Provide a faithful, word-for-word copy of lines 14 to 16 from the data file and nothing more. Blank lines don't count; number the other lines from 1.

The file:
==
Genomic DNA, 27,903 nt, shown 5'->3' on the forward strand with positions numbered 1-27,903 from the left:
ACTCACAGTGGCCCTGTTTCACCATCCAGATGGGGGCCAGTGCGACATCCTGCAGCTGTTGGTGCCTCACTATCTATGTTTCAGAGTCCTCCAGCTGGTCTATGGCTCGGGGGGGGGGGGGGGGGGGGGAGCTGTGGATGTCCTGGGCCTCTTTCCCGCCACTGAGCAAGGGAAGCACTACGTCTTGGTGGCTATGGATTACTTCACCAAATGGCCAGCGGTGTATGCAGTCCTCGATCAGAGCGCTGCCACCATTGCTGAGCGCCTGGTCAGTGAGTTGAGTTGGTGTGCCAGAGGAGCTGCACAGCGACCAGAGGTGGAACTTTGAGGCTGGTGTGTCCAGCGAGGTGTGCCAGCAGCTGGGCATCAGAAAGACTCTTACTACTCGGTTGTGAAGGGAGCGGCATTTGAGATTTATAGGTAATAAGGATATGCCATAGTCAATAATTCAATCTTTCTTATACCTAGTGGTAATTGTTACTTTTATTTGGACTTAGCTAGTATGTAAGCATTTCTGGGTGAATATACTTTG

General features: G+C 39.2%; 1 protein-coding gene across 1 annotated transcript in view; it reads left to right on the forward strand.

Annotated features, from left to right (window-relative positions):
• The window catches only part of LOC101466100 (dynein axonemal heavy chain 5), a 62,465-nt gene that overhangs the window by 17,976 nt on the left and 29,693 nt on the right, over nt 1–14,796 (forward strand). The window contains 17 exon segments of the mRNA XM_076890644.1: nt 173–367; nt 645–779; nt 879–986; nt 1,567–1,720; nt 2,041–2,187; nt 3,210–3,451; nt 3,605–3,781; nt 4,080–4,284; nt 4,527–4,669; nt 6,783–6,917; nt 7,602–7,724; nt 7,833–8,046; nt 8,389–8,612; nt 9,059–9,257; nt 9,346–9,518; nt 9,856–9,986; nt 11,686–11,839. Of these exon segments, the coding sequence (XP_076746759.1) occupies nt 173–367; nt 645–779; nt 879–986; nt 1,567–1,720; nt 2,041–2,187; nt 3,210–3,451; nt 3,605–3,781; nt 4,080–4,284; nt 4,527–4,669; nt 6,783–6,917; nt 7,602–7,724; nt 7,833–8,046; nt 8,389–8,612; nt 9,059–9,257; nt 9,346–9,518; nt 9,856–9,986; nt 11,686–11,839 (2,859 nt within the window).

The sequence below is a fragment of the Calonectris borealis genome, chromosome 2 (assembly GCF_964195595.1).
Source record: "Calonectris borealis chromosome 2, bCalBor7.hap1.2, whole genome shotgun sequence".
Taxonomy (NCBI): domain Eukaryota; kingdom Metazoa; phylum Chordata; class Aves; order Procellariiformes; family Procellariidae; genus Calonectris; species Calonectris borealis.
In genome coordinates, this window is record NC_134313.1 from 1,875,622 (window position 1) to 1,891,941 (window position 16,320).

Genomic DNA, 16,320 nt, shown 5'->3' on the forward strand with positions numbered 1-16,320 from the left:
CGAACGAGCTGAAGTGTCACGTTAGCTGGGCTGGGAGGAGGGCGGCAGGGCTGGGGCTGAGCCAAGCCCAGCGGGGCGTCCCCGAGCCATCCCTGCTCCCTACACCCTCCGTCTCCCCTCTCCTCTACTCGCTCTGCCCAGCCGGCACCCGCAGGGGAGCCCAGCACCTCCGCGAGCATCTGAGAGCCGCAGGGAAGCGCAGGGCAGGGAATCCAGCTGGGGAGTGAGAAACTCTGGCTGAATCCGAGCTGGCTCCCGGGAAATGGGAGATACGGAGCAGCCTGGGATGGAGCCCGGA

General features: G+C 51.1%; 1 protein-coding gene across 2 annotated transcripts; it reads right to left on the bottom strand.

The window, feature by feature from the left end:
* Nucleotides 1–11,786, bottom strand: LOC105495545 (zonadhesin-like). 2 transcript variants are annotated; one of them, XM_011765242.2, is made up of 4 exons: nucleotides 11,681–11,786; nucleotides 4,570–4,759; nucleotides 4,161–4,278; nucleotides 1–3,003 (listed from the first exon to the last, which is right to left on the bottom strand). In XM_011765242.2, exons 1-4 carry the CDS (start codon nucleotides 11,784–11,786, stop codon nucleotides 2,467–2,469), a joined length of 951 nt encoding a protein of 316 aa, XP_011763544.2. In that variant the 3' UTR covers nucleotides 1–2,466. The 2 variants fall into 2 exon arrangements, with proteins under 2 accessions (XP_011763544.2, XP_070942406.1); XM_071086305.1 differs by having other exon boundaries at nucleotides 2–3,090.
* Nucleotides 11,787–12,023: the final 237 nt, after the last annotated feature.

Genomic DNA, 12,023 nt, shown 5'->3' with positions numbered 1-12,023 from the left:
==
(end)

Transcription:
* Nucleotides 1–11,786, bottom strand: LOC105495545 (zonadhesin-like). 2 transcript variants are annotated; one of them, XM_011765242.2, is made up of 4 exons: nucleotides 11,681–11,786; nucleotides 4,570–4,759; nucleotides 4,161–4,278; nucleotides 1–3,003 (listed from the first exon to the last, which is right to left on the bottom strand). In XM_011765242.2, exons 1-4 carry the CDS (start codon nucleotides 11,784–11,786, stop codon nucleotides 2,467–2,469), a joined length of 951 nt encoding a protein of 316 aa, XP_011763544.2. In that variant the 3' UTR covers nucleotides 1–2,466. The 2 variants fall into 2 exon arrangements, with proteins under 2 accessions (XP_011763544.2, XP_070942406.1); XM_071086305.1 differs by having other exon boundaries at nucleotides 2–3,090.
* Nucleotides 11,787–12,023: the final 237 nt, after the last annotated feature.

Genomic DNA, 12,023 nt, shown 5'->3' with positions numbered 1-12,023 from the left: